Nestled in Southern Utah near National Park giants like Bryce Canyon and Arches, it is hard to believe that Capitol Reef has remained a hidden gem. As the least popular Utah national park, it’s also possibly the most diverse, with arches, cliffs, an International Dark Sky, historic fruit orchards, and a 100-mile system of slot canyons and incredible backcountry opportunities.
Our four days here was spent dabbling in all of those things. We found the park a great “sampler platter” for the best of what Utah has to offer. And without crowds, it was that much more enjoyable.
There is so much to explore, but our favorites included a short hike to Cassidy Arch, a longer hike to Navajo Knobs, a splash through the narrows of the Sulphur Creek route, picking fruit from the orchards, and attending fantastic ranger programs.
- Where your planning begins: NPS Website
- Our article, How to Visit Capitol Reef for (Almost) Free
- Our Video Highlights
- Our Facebook Photo Gallery
- Our podcast highlights
- Explore the historic Fruita district: pick fruit, buy a homemade pie, and attend ranger programs to learn about the area
- Drive further into the park: visit the two gorge areas, climb the short hike to Cassidy Arch, or complete a longer hike with spectacular views like Navajo Knobs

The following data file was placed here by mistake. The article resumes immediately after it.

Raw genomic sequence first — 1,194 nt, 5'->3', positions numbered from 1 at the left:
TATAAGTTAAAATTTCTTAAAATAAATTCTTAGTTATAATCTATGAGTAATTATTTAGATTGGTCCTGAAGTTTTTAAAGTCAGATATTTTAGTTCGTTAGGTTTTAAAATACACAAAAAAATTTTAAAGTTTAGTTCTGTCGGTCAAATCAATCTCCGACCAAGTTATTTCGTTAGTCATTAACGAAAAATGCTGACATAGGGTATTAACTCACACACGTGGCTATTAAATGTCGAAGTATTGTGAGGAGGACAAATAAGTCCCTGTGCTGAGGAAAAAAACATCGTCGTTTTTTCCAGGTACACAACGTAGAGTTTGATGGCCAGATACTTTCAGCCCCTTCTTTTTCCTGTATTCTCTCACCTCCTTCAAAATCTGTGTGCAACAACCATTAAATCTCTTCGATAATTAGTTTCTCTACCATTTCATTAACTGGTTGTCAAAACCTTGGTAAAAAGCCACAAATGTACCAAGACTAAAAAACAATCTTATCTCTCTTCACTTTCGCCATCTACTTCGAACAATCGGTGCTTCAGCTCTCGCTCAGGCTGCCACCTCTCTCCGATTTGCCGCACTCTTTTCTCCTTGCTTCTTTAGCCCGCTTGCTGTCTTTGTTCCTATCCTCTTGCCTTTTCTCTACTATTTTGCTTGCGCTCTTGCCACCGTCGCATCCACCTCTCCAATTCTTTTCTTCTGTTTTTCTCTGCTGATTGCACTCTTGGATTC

- If you have more time, drive into the Waterpocket District, a fascinating geologic anomaly.
- Grab a route description for Sulphur Creek. It is located right behind the visitor center but few guests know about the trail.
- If you have a four-wheel vehicle, check out the Cathedral District.
- Try camping just outside of the park in several BLM or USFS land areas. It’s a great way to experience the striking night sky!
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In August 2015 we left our jobs and our home to go on a tour of all 59 National Parks across the US during the NPS Centennial year. We spent a year immersing ourselves for about 5 days in each park as we tent camped, hiked, biked, backpacked, kayaked, and climbed our way through the challenge and adventure of our lifetime.
We are Cole and Elizabeth, twenty-something Missourians turned National Parks explorers - constantly seeking to find new adventure and ourselves. Follow our journey for pictures, videos, park tips, and stories - because after all, the Parks are for sharing.